In 2022, the rules for Portugal’s golden visa changed. Prior to this, you could purchase a property anywhere in Portugal and as long as it was priced at €500,000 or above (or as little as €280,000 if it met certain criteria) that property could be anywhere in Portugal.
However, as of 2022, things are different. Now, there are parts of the country that qualify for any type of property (either residential or commercial) and there are parts that can only be commercial.
What do the terms residential and commercial means? Residential property is fairly easy to understand: it’s a property that’ll mainly be a residence. It doesn’t have to be your main residence – it could be a second home – but if its primary purchase is residential, that’s what it’ll be classified as.
Commercial property, on the other hand, is non-residential property. For those investing in the golden visa, the most common forms of commercial property are property that’s primarily touristic or a hotel, although it could be something else like an office space or shop as well.
For most golden visa applicants, however, there are two types of property that appeal the most: hotel investment schemes and rental properties.
Hotel Investment Schemes
A common way to obtain the Portuguese golden visa is to invest in a hotel renovation project, which normally means buying an apartment or room within a resort or hotel. There are a number of these projects and although they differ slightly, they are usually quite similar.
Here are a few of the things they have in common
- Buy-in prices are quite low (typically around €280,000 or €350,000) as the properties are usually in areas marked for urban rehabilitation and so qualify for the lower investment amount
- There’s usually a buy-back option in year five or six (once you’ve obtained citizenship and permanent residency)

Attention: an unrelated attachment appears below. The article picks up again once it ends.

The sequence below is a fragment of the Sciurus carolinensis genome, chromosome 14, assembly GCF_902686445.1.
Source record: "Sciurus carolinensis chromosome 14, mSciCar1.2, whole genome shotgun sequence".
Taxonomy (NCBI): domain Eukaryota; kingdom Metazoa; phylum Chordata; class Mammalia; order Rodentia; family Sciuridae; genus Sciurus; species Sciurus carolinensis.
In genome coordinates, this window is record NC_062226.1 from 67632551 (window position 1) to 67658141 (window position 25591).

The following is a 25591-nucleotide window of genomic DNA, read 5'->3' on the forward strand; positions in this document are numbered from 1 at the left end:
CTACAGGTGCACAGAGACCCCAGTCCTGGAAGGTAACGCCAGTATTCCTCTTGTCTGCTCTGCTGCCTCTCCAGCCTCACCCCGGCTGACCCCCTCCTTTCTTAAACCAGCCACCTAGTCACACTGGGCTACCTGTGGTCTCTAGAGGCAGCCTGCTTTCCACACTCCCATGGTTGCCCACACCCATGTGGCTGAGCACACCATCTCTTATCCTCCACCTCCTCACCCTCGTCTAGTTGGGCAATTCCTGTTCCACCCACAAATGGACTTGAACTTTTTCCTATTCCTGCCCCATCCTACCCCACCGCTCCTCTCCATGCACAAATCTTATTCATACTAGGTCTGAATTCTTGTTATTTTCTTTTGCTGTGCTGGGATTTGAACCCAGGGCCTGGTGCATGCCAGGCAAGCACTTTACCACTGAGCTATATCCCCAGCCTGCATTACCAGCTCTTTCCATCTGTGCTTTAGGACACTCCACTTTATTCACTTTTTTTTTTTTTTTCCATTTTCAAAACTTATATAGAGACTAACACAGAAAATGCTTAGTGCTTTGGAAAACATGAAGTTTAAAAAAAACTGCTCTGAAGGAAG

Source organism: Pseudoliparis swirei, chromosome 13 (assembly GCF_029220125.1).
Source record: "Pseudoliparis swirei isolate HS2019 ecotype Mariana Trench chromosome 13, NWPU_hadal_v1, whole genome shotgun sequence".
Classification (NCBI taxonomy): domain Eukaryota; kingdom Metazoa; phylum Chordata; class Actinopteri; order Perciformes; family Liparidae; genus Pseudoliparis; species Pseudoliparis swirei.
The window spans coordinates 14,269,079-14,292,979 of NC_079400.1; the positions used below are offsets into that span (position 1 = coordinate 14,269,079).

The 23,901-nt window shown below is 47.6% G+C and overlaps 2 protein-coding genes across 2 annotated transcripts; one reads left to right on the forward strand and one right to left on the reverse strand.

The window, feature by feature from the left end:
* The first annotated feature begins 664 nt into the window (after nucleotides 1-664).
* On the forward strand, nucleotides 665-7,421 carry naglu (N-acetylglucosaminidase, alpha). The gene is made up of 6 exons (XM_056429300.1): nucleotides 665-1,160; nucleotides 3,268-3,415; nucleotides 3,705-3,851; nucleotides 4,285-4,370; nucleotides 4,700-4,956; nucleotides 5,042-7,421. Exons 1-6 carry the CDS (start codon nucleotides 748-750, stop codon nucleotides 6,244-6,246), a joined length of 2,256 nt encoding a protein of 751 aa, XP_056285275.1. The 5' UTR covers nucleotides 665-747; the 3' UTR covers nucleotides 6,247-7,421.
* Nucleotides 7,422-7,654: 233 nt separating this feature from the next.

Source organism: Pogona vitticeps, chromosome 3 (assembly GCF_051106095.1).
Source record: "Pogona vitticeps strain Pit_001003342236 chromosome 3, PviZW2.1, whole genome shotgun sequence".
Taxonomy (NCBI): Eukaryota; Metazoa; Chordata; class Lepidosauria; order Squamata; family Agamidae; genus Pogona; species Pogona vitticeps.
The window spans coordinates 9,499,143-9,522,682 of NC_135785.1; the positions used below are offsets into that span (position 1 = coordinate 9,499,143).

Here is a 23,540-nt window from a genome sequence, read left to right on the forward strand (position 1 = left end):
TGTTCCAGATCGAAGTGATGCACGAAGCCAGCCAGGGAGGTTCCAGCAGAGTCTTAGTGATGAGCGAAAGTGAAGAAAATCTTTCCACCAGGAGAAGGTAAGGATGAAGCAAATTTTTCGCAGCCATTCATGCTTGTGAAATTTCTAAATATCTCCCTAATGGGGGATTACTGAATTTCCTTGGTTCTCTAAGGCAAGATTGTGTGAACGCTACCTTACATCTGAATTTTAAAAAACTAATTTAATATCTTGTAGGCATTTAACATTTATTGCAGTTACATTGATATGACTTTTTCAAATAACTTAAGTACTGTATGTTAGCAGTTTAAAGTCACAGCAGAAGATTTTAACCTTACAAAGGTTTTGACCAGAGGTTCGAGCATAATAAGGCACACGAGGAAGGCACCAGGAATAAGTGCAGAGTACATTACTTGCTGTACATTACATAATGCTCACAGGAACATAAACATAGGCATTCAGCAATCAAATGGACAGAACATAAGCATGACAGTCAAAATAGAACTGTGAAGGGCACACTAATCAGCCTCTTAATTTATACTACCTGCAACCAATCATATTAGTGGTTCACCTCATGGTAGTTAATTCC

- You’re sometimes allowed to use the apartment for one or two weeks per year (important as you need to spend an average of seven days per year in Portugal to meet the golden visa requirements)
- The rest of the time, the property is rented out. Some developments will pay you the projected income upfront, while others will pay it out later or as a dividend. Some won’t pay anything at all, but will simply offer a buy-back rate
In practice, this typically means you can obtain the golden visa for around €280k (there are other fees to consider), potentially earn some rental income from the property, get to spend one or two weeks a year there (if you want), and have a guaranteed option to sell it once you have applied for permanent residency and Portuguese citizenship.
Basically, it’s ideal for those that want a route to Portuguese citizenship but don’t want the challenges of owning a rental property here and don’t necessarily want to spend all of their time here.
Vacation or holiday rental properties (alojamento local in Portuguese) are a type of commercial property that most people will be more familiar with–even if only in concept. Portugal is a popular destination for holidaymakers, particularly in the coastal parts of the country, and, for certain people, this could be an appealing way of meeting the golden visa requirements and potentially earning an income as well.
Depending on whether you’re planning on moving to Portugal or simply obtaining the golden visa but continuing to live elsewhere you will want to look at properties that are either suitable for a B&B or guesthouse or properties that are better for renting out entirely (such as an apartment, house, or villa). You’ll also want to check that the property will qualify for an alojamento local licence, as some parts of Portugal have brought in restrictions on this.
If you’re not planning to live in Portugal – and many people taking part in the golden visa aren’t – you will probably need to use a property management company to handle the bookings, cleaning, repairs, and everything else. This means less profit for you and, even though you’re using a company to manage the running of the property, it also means more admin work.
Is buying a rental property better or worse than investing in a hotel redevelopment project? It’s difficult to say which would end up being financially better, but the key difference is that you get to fully own the rental property. If it goes up in value, you benefit and you also get to set the rental price and can be responsible for the marketing. However, you’re also responsible for the admin, costs of running it, and will incur a loss if the market changes over the course of the five years. It all comes down to whether you want control or ease?